[pkg-nvidia-devel] nvidia-cuda-toolkit licensing
rra at debian.org
Sun Jul 25 05:26:29 UTC 2010
Joerg Jaspert <joerg at debian.org> writes:
>> However, when I reviewed the license terms for this package, I noticed
>> that it has a term that wasn't present in the license for the regular
>> graphics drivers, namely:
>> 3. TERM AND TERMINATION
>> This Agreement will continue in effect for two (2) years ("Initial Term)
>> after Your initial download and use of the SOFTWARE, subject to the
>> exclusive right of NVIDIA to terminate as provided herein. The term of
>> this Agreement will automatically renew for successive one (1) year
>> renewal terms after the Initial Term, unless either party provides to
>> the other party at least three (3) months prior written notice of
>> termination before the end of the applicable renewal term.
>> I'm concerned that this would be a problem for non-free due to our
>> snapshots and archives of old distributions of Debian. Have you run into
>> this sort of thing before with other packages that were aimed at non-free?
>> Do we have a policy about this sort of clause for non-free software?
> What do they want from us here? It seems to extend the duration of the
> time the license affects us for at least one year after we removed it
> from non-free (or two years, should we remove it the day after accepting
> it), automatically extending this another year until we tell each of our
> users that we removed this software, 3 months before this fictive
> renewal term (i guess day of acceptance in Debian)? How would such a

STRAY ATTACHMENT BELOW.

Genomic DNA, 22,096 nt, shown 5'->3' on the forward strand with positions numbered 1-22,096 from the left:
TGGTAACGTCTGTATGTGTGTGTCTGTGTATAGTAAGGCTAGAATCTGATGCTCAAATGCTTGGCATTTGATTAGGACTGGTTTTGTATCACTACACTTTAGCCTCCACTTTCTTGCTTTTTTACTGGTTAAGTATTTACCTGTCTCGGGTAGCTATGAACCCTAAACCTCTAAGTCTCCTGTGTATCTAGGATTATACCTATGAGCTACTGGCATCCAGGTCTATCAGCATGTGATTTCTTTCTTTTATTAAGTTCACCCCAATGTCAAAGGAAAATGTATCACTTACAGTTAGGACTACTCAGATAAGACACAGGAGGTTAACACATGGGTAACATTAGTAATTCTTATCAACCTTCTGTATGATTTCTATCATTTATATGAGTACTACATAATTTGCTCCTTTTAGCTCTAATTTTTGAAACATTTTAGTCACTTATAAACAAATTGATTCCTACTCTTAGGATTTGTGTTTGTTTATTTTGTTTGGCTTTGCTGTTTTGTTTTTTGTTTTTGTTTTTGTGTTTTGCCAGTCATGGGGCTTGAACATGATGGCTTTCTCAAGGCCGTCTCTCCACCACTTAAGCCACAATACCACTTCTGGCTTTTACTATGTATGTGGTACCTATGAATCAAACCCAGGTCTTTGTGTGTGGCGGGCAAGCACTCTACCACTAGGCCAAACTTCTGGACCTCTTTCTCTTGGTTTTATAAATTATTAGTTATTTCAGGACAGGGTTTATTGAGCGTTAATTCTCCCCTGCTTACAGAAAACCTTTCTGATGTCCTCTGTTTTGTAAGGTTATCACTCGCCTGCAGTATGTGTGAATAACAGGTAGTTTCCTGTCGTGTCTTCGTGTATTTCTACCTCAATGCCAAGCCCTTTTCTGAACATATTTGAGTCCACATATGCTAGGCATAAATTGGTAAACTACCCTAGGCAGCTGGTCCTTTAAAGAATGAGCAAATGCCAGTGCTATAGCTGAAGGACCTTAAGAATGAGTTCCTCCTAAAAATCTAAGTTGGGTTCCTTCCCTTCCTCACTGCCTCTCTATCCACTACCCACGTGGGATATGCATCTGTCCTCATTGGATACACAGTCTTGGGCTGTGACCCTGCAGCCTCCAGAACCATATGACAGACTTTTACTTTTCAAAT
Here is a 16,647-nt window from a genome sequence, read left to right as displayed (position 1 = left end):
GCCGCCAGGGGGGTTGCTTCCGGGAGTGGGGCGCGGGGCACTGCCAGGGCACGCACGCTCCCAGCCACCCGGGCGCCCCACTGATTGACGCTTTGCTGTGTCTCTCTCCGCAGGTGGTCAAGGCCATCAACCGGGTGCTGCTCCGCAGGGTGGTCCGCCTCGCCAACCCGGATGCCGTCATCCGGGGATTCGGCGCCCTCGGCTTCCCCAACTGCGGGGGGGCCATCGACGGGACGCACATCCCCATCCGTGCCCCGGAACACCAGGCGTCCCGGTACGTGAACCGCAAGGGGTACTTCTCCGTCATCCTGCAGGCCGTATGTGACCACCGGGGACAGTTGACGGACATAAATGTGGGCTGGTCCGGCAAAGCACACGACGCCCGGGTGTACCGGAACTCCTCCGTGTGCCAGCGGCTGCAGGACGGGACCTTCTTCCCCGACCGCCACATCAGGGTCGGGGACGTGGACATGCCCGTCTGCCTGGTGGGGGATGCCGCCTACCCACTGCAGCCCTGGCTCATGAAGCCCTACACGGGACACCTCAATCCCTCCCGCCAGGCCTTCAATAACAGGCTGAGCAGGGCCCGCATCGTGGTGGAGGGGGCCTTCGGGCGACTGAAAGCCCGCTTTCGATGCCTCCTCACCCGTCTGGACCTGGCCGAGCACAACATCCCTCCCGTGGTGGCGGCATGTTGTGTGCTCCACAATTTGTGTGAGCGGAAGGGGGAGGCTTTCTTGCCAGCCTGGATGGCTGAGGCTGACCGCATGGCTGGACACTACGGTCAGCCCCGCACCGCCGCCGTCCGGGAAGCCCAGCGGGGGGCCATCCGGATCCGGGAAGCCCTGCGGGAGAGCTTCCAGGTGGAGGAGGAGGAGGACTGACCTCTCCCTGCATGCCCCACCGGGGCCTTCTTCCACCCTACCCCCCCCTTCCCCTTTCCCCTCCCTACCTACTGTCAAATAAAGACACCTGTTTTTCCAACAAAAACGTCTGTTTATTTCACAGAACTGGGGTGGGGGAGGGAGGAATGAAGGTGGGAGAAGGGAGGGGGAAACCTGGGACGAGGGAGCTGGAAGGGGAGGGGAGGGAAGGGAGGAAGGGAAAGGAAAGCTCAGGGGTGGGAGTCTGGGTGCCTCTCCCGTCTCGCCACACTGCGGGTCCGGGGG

> notice look? Normal entry in our removals file? Personal mail to all
> downloaders? debian-news/debian-announce mail? Release notes?
I'm not at all sure. I think the idea is that the license terms are
guaranteed for two years, and automatically extends indefinitely unless
NVIDIA (or the person downloading it, but that's less likely) gives the
other party written notice saying they aren't going to renew it. It's
very strange, since as you mention I have no idea how that written notice
is expected to be delivered either direction.
The only practical effect is probably that NVIDIA can provide three month
notice saying that they don't want the software to be redistributed any
> Also, does it affect Debian directly?
> 1.1 "Licensee," "You," or "Your" shall mean the entity or individual
> that downloads and uses the SOFTWARE.
> We dont use the software.
Yeah, and also you weren't the ones who downloaded it. So the license
seems to be with the person who packaged it.
> Though I can not see any bad in the license for Debian, besides this
> thing being stupidly unclear for redistribution. The rights are fine
> (for non-free shit), the limitations also. What thing is extended there
> for us?
It's as ridiculously ambiguous as many of the non-free licenses.
> The other two paragraphs in that §3 are actually much easier and
> This Agreement will automatically terminate if Licensee fails to comply
> with any of the terms and conditions hereof. In such event, Licensee must
> destroy all copies of the SOFTWARE and all of its component parts.
> Except that we dont destroy. We remove, following our normal
> procedure. (Removing from archive, disabling access on snapshot)
I think this doesn't apply to us, though, since it's hard to see how we
would fail to comply with the terms, given that the terms are pretty
wide-open for Linux software.
Thank you for the review here! It sounds like it's not as much of an
issue as I was worried that it would be.
More concerning, now that I got a chance to start looking at this again
today, is that there are several things in this toolkit that are covered
by the GPL, but NVIDIA isn't distributing any source so far as I can tell
and I don't see any offers of source. If I can get that figured out, I'll
probably upload this for more comprehensive review (since as I read your
message you didn't see any problems for Debian -- if I misunderstood, let
Russ Allbery (rra at debian.org) <http://www.eyrie.org/~eagle/>
More information about the Pkg-nvidia-devel